Tynecastle Park has been a breeding ground for young right-backs for more than 40 years. Marcus Godinho is the latest off a production line which shows no sign of stalling.
He made his Hearts senior debut on Sunday to add his name to a long list of home-grown defenders.
Jamie Brandon, Liam Smith, Callum Paterson and Ryan McGowan are more familiar amongst the modern generation of fans. However, before many were even born, the likes of Robbie Neilson, Gary Locke, Alan McLaren and Walter Kidd rampaged up and down the Hearts right after breaking through from the club’s youth ranks.
Godinho is next in line. Aged 20, he is an ambitious young Canadian with an intriguingly romantic name for a footballer. It belongs to his Portuguese father and he enjoys the glamour of its Brazilian sounding. A few glimpses of his ability could be seen at Fir Park on Sunday if you looked beyond the stark reality of Hearts’ Scottish Cup quarter-final exit against Motherwell.
It must be said that, although Godinho isn’t short on skill or flair, his aggression and determination ensure he is no sand-dancer or Samba boy. He joined Hearts almost two years ago with a burning desire to become their first-choice right-back. Sunday was a little reward for an exhausting and frustrating 21 months.
“Personally, it wasn’t as hard as I thought it would be in terms of the stress and pressure. I enjoy it,” he said, speaking exclusively to the Evening News. “Even when I play an under-20 game, I treat it like I want to win. Everything I do, I’m very competitive. I’ve been brought up with that in my head. Sunday felt like another game I wanted to win.
“It’s been a while to get into the team because of injuries. I’ve worked hard to get back involved with the first-team squad. I’m happy they’ve noticed that and given me my opportunity. It’s an amazing feeling getting out there.
“I had an idea on Saturday that I might be involved but I didn’t find out for sure until Sunday morning. I wouldn’t say I was overly nervous. There were a little bit of nerves but nothing major. I was just really buzzing for it. This is everything I’ve worked for. I was really excited to get my opportunity. There is obviously a little bit of pressure but I love the pressure, personally.”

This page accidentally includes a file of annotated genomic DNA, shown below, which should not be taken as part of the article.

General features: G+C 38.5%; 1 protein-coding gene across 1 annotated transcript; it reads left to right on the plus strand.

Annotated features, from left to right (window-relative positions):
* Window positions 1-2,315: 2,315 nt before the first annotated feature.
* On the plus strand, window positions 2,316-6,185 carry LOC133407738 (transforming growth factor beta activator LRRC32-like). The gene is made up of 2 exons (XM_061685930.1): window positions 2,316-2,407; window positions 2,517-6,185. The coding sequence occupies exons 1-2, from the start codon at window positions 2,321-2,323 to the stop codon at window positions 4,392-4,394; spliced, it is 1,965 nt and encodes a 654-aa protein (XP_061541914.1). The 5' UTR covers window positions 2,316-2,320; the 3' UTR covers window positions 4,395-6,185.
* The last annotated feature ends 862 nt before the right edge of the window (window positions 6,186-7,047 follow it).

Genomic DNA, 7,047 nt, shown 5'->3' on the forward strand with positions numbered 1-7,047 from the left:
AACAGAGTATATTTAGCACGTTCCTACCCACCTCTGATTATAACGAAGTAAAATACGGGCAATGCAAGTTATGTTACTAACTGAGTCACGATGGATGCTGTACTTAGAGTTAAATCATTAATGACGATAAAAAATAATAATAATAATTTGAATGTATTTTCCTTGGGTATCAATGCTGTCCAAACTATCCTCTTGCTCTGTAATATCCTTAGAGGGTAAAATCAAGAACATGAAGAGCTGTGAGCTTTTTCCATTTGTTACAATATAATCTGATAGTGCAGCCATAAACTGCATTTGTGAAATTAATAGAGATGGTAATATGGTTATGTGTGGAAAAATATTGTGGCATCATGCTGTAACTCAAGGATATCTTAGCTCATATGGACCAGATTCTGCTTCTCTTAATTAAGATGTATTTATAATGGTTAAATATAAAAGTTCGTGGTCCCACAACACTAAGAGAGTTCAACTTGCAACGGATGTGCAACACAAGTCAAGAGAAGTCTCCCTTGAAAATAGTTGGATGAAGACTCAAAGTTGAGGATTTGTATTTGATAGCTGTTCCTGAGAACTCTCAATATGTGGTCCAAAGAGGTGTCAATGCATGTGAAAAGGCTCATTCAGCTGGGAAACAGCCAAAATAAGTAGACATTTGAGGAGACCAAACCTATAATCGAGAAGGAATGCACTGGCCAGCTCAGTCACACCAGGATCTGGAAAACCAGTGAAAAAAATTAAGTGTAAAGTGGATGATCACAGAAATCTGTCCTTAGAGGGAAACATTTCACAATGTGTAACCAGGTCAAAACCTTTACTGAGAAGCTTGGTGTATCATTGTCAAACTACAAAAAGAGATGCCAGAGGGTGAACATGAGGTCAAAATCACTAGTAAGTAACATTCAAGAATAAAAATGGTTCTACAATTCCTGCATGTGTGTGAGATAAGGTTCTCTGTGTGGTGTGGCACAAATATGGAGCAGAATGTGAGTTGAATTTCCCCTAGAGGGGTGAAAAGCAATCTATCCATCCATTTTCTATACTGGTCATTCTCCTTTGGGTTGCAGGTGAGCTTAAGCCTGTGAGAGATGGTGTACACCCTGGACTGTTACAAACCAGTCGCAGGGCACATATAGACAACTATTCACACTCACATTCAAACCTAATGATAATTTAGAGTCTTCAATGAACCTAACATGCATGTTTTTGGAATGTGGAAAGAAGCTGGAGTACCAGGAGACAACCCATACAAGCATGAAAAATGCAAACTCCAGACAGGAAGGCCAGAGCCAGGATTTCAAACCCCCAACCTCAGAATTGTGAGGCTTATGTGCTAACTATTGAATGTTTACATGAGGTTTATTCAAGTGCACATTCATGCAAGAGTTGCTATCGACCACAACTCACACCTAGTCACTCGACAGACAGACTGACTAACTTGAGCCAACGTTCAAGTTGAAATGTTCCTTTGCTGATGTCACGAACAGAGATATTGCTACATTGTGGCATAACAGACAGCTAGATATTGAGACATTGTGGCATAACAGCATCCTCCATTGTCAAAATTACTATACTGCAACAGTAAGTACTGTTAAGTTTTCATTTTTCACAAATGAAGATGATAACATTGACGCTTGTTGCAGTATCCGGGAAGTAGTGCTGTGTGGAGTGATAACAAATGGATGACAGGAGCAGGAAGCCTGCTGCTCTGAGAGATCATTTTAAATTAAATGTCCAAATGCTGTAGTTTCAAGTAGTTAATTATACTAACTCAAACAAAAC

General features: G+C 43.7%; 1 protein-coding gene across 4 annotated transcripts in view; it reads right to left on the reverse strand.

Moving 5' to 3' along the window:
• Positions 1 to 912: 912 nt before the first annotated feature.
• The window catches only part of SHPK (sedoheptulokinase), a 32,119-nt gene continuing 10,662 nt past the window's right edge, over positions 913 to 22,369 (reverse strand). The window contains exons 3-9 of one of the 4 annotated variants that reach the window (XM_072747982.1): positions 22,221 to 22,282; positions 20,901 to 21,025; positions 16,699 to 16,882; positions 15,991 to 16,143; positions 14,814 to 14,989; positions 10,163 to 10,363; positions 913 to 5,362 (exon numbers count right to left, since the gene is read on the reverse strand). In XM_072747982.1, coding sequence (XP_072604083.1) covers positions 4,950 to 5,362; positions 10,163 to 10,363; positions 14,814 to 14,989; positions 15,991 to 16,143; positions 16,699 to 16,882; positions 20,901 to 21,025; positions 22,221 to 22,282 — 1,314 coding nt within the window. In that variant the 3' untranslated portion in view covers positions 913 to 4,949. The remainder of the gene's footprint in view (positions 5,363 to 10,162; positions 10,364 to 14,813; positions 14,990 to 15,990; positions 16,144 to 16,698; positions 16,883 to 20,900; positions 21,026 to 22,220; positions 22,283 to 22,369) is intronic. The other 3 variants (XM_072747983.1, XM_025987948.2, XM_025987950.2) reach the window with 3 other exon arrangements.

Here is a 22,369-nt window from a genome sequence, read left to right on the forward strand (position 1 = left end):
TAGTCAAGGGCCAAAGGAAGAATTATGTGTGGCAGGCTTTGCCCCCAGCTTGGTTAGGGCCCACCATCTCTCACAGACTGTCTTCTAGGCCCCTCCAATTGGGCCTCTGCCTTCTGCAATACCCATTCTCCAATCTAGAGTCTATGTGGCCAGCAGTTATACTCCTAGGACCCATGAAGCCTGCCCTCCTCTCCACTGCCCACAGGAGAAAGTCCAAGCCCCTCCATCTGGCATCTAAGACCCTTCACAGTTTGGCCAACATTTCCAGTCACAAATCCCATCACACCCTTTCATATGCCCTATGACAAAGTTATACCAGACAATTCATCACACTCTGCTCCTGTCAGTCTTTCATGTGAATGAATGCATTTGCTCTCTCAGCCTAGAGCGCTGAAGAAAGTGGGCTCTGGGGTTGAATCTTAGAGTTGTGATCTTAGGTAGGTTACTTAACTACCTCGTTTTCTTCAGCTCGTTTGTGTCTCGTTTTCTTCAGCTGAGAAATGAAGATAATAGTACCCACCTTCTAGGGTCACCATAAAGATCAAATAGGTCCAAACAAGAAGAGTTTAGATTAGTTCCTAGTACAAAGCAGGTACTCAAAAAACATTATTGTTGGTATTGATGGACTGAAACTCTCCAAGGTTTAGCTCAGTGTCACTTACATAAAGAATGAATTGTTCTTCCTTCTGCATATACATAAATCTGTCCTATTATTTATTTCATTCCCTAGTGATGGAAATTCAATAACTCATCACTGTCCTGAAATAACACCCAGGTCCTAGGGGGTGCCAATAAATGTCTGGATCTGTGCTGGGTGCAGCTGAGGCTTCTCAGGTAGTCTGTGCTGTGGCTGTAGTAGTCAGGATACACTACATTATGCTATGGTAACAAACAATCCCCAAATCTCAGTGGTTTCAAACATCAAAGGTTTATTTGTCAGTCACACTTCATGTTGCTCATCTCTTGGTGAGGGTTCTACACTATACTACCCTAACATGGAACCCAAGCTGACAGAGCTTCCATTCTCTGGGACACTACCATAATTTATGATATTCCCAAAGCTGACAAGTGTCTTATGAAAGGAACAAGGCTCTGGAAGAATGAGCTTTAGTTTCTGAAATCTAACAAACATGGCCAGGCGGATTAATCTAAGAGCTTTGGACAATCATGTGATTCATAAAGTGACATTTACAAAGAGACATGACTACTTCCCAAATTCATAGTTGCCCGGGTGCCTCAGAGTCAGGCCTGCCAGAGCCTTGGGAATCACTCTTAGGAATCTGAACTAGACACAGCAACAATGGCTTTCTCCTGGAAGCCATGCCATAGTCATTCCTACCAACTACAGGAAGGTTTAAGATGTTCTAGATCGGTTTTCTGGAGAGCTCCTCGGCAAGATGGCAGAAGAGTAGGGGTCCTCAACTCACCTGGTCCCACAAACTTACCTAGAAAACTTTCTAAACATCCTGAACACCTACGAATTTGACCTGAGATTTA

He would be forgiven for feeling impatient at times this season. Ten different teenagers have sampled the Hearts first-team since last summer and Godinho has looked on with slight envy – often from the treatment room.
“I wouldn’t say I was impatient. I’ve been struggling and I’ve been in and out of training because of my knee. I think the timing was right for me on Sunday, I wouldn’t say I’d been kept waiting too long. My confidence is better and I’m having less injury problems now.
“When I came to Hearts for pre-season in 2016, I was involved right at the start. Then I tore my meniscus tendon a few games into the season and had an operation. I was only back three weeks and I tore a cartilage. Since then I’ve been struggling. I’ve been in and out, they put me on loan [to Berwick Rangers] for experience and that got my confidence back. When we went to Spain in January I started having problems again with my knee. It was swelling up, I think because of all the training.
“I’ve just been easing myself back in since then. It’s been a long process – frustrating at times – but I’ve got there in the end. I feel like this is a bit of reward now. I want to get myself cemented into the team. I hope to stay in and around the team at first and eventually be the regular right-back.”
The Tynecastle hierarchy clearly feel has the potential. They handed him a new two-year contract last month and a debut this month. Sunday’s 2-1 loss hammered home the reality of top-team football as Hearts were knocked out of the Scottish Cup. The player is honest enough when asked to assess his own performance.
“The first half wasn’t the best. I was a bit nervous, to be fair, and I made a couple of mistakes,” he said. “I felt I grew into the game a bit in the second half. There are a lot of things I can improve on. We have a big game on Friday against Hibs so we have to get past this disappointment.”
Craig Levein has shown commendable faith in youth in his second spell managing Hearts. It is not inconceivable that he could throw Godinho into the pressure cooker of Easter Road. “I’ll be hoping. I’ll see how things go this week but obviously I want to play,” said the defender.
He faces stern competition at right-back. Northern Ireland internationalist Michael Smith and Liverpool loanee Connor Randall have considerably more experience than Godinho. Another youth prospect, Jamie Brandon, would also be in the mix but for a season-ending knee injury.
“Seeing Jamie doing so well in the team while I was injured really pushed me on,” admitted Godinho. “As soon as I see someone doing more than me I go right back out to do more and more. It’s good to have that competition.”